After nearly a month of silence, Secretary of State Tom Schedler announced Wednesday that he will finish his current term but not seek re-election for a third term in 2019 following sexual harassment allegations by an employee.

“Staying’s not going to be easy. I’m not so naive to believe staying here is going to be an easy task for me, but leaving would be cowardly. And Tom Schedler is not a coward,” Schedler told a hastily called press conference in which he took no questions and openly veered from a prepared statement. His current term ends in January 2020.

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"I work for the people of the state of Louisiana and I’ve always taken that very seriously. They elected me to do a job and it’s way too important to walk away from, especially with my tail between my legs," he added.

The state’s chief elections officer has been under pressure to resign from some state elected officials – including the governor – because of allegations raised in a Baton Rouge lawsuit by a female employee. She claimed Schedler, who is married, sent her love letters and sex tapes, then punished her when she refused to go along with his repeated sexual propositions.

Through a staffer, Schedler had denied the allegations, saying he and the plaintiff, an employee, had a consensual sexual affair, which the woman's attorney denied.

He is the highest ranking Louisiana public official to be accused since a national wave of sexual misconduct allegations led prominent figures in Congress, Hollywood, business, and the national media to resign because of their behavior.

While Schedler refused to address the allegations on Wednesday, he allowed that "the truth about all this can be found somewhere in the middle ... All the facts will be revealed in the proper place, in the proper time. I do not intend to feed rumor mills and gossip columns."

He then apologized to his family, friends and staff, but not to the woman whose lawsuit he called unfair.

"I plan to fight these allegations," he said Wednesday. “I’ve never been in a situation like this before, but I can tell you your first inclination, and certainly mine, was to just fold the tent and walk away so I could protect my family.”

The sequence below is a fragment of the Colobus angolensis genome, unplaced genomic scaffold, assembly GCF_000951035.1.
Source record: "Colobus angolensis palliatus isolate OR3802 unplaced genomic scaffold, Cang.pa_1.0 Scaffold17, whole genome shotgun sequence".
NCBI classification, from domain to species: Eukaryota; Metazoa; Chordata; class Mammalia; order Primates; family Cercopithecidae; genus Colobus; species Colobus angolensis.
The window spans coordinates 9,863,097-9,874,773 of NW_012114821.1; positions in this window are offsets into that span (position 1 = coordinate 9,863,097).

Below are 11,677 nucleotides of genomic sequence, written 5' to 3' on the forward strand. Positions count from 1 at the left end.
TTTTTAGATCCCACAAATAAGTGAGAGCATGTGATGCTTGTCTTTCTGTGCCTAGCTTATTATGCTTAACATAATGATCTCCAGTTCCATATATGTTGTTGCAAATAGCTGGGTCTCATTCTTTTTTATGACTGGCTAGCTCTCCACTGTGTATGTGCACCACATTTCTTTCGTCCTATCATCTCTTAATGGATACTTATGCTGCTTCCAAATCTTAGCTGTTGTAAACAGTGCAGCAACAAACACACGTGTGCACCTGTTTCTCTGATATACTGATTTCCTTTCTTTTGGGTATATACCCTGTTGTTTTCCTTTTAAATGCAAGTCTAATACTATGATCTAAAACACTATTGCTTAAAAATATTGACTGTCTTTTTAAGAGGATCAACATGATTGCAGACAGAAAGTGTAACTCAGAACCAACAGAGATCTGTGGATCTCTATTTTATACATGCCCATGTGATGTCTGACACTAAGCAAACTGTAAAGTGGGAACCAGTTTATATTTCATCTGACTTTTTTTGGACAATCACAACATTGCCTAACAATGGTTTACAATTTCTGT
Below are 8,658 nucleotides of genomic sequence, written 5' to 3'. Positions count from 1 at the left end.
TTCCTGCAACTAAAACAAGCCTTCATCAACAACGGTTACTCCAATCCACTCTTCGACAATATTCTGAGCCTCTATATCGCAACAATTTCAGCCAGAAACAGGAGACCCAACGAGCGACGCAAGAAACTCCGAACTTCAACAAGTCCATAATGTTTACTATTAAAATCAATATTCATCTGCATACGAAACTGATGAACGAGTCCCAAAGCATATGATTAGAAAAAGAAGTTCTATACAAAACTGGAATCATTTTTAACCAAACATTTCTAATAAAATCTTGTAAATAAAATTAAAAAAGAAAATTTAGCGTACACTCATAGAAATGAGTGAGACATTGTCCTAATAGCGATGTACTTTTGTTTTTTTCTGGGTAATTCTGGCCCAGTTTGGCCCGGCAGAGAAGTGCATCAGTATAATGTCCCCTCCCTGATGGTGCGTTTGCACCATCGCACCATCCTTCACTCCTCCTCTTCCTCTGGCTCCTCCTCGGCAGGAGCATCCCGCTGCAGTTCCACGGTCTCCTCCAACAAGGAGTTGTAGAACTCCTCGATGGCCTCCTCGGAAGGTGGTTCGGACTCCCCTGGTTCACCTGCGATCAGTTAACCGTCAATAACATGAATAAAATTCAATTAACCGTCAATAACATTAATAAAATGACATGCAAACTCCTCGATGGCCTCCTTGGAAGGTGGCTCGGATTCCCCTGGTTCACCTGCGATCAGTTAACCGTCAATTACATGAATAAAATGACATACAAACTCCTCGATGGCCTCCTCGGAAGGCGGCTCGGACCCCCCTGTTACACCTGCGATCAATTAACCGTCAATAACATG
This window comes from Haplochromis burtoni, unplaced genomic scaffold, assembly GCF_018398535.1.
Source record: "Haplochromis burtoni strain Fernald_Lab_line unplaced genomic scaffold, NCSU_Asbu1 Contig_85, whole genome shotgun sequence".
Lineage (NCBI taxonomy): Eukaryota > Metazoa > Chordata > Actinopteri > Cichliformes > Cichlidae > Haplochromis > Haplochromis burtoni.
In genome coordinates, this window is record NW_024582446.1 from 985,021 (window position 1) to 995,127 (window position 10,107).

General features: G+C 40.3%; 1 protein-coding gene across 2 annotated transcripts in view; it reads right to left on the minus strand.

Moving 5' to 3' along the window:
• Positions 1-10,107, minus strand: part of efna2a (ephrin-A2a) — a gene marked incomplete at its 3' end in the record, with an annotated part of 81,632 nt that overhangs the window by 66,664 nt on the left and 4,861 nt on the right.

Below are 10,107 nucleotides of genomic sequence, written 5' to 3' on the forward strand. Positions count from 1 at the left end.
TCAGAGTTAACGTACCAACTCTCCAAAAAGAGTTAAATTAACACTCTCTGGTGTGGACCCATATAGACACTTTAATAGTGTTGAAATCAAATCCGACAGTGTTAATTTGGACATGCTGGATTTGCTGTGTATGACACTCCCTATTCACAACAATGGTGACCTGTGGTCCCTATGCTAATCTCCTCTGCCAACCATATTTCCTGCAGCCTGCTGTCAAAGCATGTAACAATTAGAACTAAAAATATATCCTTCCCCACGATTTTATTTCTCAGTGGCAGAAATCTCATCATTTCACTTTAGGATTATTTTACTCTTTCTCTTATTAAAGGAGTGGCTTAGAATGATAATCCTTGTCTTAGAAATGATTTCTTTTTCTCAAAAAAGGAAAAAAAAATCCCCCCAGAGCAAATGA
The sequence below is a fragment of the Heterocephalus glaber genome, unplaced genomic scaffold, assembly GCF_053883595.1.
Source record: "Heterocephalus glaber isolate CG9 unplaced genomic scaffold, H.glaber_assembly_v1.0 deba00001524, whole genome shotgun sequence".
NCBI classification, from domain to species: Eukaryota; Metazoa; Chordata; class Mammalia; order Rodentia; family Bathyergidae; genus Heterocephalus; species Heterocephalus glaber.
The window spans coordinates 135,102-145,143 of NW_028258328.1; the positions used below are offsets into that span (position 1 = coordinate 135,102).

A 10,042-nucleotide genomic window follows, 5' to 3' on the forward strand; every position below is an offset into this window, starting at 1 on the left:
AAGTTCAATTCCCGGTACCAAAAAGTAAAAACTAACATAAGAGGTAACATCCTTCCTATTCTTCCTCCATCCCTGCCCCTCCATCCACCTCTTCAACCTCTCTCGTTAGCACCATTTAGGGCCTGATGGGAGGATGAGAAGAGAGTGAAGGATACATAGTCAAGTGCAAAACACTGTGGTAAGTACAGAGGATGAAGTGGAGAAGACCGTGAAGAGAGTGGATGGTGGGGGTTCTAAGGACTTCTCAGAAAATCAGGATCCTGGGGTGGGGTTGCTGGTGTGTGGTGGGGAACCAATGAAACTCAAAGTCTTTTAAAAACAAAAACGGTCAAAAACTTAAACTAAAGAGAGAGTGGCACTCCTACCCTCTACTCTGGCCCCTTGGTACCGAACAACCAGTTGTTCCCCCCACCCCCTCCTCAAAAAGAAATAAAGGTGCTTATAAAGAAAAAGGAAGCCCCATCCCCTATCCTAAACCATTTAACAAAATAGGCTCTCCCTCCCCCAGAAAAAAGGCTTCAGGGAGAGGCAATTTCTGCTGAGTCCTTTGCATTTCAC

A prominent St. Tammany Parish Republican for more than two decades, Schedler has been supported by many GOP elected officials and party executives, who said as long as the facts were in dispute – and Schedler had denied the allegations in the lawsuit – then the courts should be allowed to sort it out. They added the caveat that if the allegations turned out to be true, then he should quit.

The secretary of state’s office is at a “critical crossroads.” Early voting is in progress for a March 24 election that will pick two House seats based in New Orleans and Tangipahoa Parish, several judges and handful of mayors and other local officials. The office is about to seek bids for new voting machines and mid-term Congressional elections are scheduled for later this year.

"I cannot in good conscience leave this group and put this place into more chaos at this point in time. I cannot do it. It would throw this organization into total chaos because I’ve been targeted in an unfair lawsuit,” Schedler said.

His announcement will open up the field for the Secretary of State election, which takes place next fall at the same time as the governor's race. None of Schedler's senior staff have voiced interest in running, said Meg Sunstrom, Schedler's spokeswoman.

Schedler was conspicuously absent Monday afternoon in the House chamber when the governor gave his State of the State speech. He was the only statewide elected official who was missing.

The secretary of state, who has been quiet since the lawsuit was filed, will return to making public appearances and testify before legislative committees in the future. He will, however, miss Thursday's Bond Commission meeting, Sunstrom said.

Schedler’s determination to finish his term flies in the face of Gov. John Bel Edwards’ calls for Schedler's immediate resignation Feb. 28.

“I’ve consistently said that any instances of sexual harassment in the workplace should not be tolerated," Edwards, a Democrat, said at the time. "Elected officials must live by an even higher standard. Because of the number of specific and serious allegations in the lawsuit and the fact that he has admitted to conduct that by definition is sexual harassment, he should immediately resign his position. I believe this would be the best path forward for Tom and the state of Louisiana.”

Edwards deputy chief of staff Richard Carbo said after Schedler's announcement: “The governor stands by his opinion that the Secretary of State should step down immediately." 

Edwards had been joined in his resignation call by state Sen. Sharon Hewitt, a Republican from Slidell, where Schedler began his political career, as well as other senators and representatives.

A top staffer in Edwards' office resigned in November when publicly accused of sexual misconduct. 

Schedler, 68, became secretary of state in November 2010 after stepping in as interim when Jay Dardenne was elected lieutenant governor. He had taken an executive level job in the Secretary of State's Office after stepping down from the Senate in 2008 because of term limits. He and Dardenne, who now is Edwards’ commissioner of administration, had served together in the state Senate.

He won election in his own right in 2011, beating then-House Speaker Jim Tucker, R-Terrytown, by about 8,500 votes out of nearly 1 million cast statewide. In 2015, Schedler cruised to a second term, winning 62 percent of the vote.

Prior to joining the Senate to represent St. Tammany Parish in 1996, Schedler, who now lives in Mandeville, was a longtime member of the Slidell City Council and, before that, was chairman of the Slidell Board of Zoning and Adjustment.

Follow Mark Ballard on Twitter, @MarkBallardCnb.